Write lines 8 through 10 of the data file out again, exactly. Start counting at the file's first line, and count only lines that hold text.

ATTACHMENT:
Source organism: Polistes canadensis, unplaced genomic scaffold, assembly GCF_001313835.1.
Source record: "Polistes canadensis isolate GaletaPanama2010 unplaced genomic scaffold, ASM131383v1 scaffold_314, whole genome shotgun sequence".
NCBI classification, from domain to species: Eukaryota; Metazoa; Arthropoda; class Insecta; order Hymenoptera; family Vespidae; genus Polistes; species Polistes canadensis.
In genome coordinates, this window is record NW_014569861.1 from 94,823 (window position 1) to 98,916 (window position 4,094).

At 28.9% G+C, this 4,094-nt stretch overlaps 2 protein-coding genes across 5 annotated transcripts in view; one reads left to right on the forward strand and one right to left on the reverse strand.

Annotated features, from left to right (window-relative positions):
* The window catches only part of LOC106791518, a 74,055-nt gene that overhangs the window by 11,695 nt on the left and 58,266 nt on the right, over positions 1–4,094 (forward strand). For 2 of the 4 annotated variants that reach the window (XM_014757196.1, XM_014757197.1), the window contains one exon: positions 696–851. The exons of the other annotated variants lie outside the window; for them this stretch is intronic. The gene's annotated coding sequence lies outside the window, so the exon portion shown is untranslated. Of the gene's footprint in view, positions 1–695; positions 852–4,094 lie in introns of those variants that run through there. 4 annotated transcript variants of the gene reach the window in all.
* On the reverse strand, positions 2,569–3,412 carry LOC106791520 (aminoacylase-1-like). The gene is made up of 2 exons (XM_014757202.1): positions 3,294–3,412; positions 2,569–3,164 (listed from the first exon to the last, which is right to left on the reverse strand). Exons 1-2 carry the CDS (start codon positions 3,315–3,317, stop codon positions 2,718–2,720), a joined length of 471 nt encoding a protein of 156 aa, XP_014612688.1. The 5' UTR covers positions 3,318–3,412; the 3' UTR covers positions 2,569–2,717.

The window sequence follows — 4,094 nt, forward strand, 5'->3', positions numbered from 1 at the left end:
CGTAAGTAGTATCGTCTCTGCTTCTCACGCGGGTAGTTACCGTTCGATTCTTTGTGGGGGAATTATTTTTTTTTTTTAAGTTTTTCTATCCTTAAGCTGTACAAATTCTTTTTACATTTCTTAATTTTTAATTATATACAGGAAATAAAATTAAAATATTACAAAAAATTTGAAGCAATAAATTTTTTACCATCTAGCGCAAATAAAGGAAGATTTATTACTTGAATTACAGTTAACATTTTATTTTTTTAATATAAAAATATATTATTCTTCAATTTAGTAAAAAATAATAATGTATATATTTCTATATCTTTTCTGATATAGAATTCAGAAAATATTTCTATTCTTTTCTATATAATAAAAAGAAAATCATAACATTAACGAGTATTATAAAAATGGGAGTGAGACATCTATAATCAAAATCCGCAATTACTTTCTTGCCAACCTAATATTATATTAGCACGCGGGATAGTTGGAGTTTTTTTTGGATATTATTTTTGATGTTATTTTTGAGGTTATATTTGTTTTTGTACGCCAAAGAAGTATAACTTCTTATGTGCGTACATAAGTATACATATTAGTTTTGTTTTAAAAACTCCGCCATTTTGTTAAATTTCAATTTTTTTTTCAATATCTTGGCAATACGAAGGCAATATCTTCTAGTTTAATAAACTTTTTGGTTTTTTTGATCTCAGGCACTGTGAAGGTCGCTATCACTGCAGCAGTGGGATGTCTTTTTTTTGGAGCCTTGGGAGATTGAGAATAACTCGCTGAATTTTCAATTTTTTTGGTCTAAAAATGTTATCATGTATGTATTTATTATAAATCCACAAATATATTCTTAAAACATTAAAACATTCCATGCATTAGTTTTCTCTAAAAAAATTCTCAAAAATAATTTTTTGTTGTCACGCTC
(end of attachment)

* On the reverse strand, positions 2,569–3,412 carry LOC106791520 (aminoacylase-1-like). The gene is made up of 2 exons (XM_014757202.1): positions 3,294–3,412; positions 2,569–3,164 (listed from the first exon to the last, which is right to left on the reverse strand). Exons 1-2 carry the CDS (start codon positions 3,315–3,317, stop codon positions 2,718–2,720), a joined length of 471 nt encoding a protein of 156 aa, XP_014612688.1. The 5' UTR covers positions 3,318–3,412; the 3' UTR covers positions 2,569–2,717.

The window sequence follows — 4,094 nt, forward strand, 5'->3', positions numbered from 1 at the left end:
CGTAAGTAGTATCGTCTCTGCTTCTCACGCGGGTAGTTACCGTTCGATTCTTTGTGGGGGAATTATTTTTTTTTTTTAAGTTTTTCTATCCTTAAGCTGTACAAATTCTTTTTACATTTCTTAATTTTTAATTATATACAGGAAATAAAATTAAAATATTACAAAAAATTTGAAGCAATAAATTTTTTACCATCTAGCGCAAATAAAGGAAGATTTATTACTTGAATTACAGTTAACATTTTATTTTTTTAATATAAAAATATATTATTCTTCAATTTAGTAAAAAATAATAATGTATATATTTCTATATCTTTTCTGATATAGAATTCAGAAAATATTTCTATTCTTTTCTATATAATAAAAAGAAAATCATAACATTAACGAGTATTATAAAAATGGGAGTGAGACATCTATAATCAAAATCCGCAATTACTTTCTTGCCAACCTAATATTATATTAGCACGCGGGATAGTTGGAGTTTTTTTTGGATATTATTTTTGATGTTATTTTTGAGGTTATATTTGTTTTTGTACGCCAAAGAAGTATAACTTCTTATGTGCGTACATAAGTATACATATTAGTTTTGTTTTAAAAACTCCGCCATTTTGTTAAATTTCAATTTTTTTTTCAATATCTTGGCAATACGAAGGCAATATCTTCTAGTTTAATAAACTTTTTGGTTTTTTTGATCTCAGGCACTGTGAAGGTCGCTATCACTGCAGCAGTGGGATGTCTTTTTTTTGGAGCCTTGGGAGATTGAGAATAACTCGCTGAATTTTCAATTTTTTTGGTCTAAAAATGTTATCATGTATGTATTTATTATAAATCCACAAATATATTCTTAAAACATTAAAACATTCCATGCATTAGTTTTCTCTAAAAAAATTCTCAAAAATAATTTTTTGTTGTCACGCTC